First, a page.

You should always have controls to monitor your product lines, so as to avoid losing money (or too much money) in the first place. Don’t assume because something worked once it will continue to work.

One of our largest vendors (Big Gorilla) was paying every 90 days which was creating huge cash-flow problems. Implementing tighter credit criteria was a must. Consider your credit risk based on who you offer terms to and consider overhauling your system and reducing your risk. We introduced the requirement of collaterals or guarantees when necessary and shortened payment terms for the company’s customers across the board. Though most of our efforts with the company were geared towards creating cash flow, each of the above actions was necessary to ensure the company’s survival.

The Hard Part and the Happily Ever After

Despite the turnaround success and the awards and accolades GGG received for it, there were some expected difficulties. We had to lay off some people, remembering that despite being a tough thing to do, letting some workers go saved the jobs of many others.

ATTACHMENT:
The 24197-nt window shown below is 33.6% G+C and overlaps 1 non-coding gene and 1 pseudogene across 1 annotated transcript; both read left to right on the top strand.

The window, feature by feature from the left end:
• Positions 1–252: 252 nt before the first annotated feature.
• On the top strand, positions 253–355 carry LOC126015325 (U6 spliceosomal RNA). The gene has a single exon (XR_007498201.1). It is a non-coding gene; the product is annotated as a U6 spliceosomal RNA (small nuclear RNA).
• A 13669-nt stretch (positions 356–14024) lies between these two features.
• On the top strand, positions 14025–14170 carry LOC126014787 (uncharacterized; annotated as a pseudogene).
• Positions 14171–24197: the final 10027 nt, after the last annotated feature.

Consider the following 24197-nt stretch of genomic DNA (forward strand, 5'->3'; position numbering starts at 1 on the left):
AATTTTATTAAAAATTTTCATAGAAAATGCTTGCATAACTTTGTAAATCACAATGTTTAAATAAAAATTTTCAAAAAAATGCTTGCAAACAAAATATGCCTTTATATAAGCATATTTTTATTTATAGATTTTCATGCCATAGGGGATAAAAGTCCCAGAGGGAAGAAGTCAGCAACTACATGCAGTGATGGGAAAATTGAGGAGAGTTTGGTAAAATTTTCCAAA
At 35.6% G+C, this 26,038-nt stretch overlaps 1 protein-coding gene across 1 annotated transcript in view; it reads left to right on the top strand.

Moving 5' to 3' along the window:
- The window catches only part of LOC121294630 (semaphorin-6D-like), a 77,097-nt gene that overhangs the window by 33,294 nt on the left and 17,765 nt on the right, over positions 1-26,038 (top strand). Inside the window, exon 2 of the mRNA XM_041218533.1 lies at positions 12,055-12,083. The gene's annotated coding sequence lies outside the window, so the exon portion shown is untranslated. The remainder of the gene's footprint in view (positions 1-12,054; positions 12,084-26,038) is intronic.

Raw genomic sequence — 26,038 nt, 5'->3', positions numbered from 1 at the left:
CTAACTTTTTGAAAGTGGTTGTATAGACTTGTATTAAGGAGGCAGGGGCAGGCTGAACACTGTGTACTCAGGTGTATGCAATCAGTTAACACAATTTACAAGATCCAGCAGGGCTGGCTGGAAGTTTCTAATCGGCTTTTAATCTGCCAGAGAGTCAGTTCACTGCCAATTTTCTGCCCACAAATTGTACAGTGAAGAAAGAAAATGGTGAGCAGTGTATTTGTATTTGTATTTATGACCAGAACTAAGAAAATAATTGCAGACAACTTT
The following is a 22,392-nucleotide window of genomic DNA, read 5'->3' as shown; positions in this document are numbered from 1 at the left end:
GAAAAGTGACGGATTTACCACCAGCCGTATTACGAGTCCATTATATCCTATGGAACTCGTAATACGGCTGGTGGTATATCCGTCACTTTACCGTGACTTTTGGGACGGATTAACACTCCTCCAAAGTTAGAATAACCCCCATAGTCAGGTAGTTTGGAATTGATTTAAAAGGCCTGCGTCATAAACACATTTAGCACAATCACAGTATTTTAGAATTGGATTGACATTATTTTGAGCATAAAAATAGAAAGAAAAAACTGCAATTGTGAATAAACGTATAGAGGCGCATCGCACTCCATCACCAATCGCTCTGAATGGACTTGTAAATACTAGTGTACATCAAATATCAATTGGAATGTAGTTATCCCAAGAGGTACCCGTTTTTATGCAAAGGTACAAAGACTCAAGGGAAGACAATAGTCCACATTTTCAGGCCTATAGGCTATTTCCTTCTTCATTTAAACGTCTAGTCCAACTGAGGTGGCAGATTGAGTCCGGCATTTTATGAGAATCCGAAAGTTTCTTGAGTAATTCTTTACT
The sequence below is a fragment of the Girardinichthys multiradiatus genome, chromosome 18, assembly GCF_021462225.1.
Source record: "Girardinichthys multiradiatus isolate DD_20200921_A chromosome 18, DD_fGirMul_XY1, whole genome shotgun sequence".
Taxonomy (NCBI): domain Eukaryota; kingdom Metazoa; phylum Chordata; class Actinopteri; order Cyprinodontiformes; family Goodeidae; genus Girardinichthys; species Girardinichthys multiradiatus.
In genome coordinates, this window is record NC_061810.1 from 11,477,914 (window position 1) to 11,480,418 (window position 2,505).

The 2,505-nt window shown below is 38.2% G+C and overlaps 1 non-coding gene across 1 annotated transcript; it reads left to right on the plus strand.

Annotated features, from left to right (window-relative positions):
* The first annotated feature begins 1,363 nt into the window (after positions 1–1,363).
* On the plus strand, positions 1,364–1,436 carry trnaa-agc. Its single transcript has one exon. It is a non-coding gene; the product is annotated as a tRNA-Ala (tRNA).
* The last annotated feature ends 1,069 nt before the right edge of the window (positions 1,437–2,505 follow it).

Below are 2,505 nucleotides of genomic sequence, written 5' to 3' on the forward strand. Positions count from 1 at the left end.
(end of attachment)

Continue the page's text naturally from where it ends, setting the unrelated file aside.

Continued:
As a result of our efforts, the company shifted from a significant loss to positive cash flow after 16 months. The bank debt was significantly reduced, and a new two-year bank loan was executed.

Due to the speed of the turnaround, the bank elected to extend the company’s credit. An important factor in the bank’s continued partnership was that we educated our banker about our turnaround efforts and successes. The bank was happy to maintain a client when it could see the signs of a positive transformation and have open lines of communication. Always make sure you communicate with your bank by following The CEO’s 10 C’s of Borrowing.

Currently the company has an excellent relationship with the bank that includes ongoing and honest communication. In fact, the company completed an acquisition in 2011 and its employees received raises across the board.

Lessons Transcending Industries

This case reinforced for me that 95% of any turnaround is not about specific knowledge regarding any particular widget or industry.

GGG had a lot of construction experience by this time, but only about 5% of the turnaround had to do with construction company issues. The rest had to do with basic blocking and tackling issues: watch your contracts, watch your cost, watch your headcount, negotiate with the bank.

You can hardly learn these important business lessons from a textbook – you learn them from getting the bloody noses that my partners and I got throughout our decades of experience.

How can we learn from this case?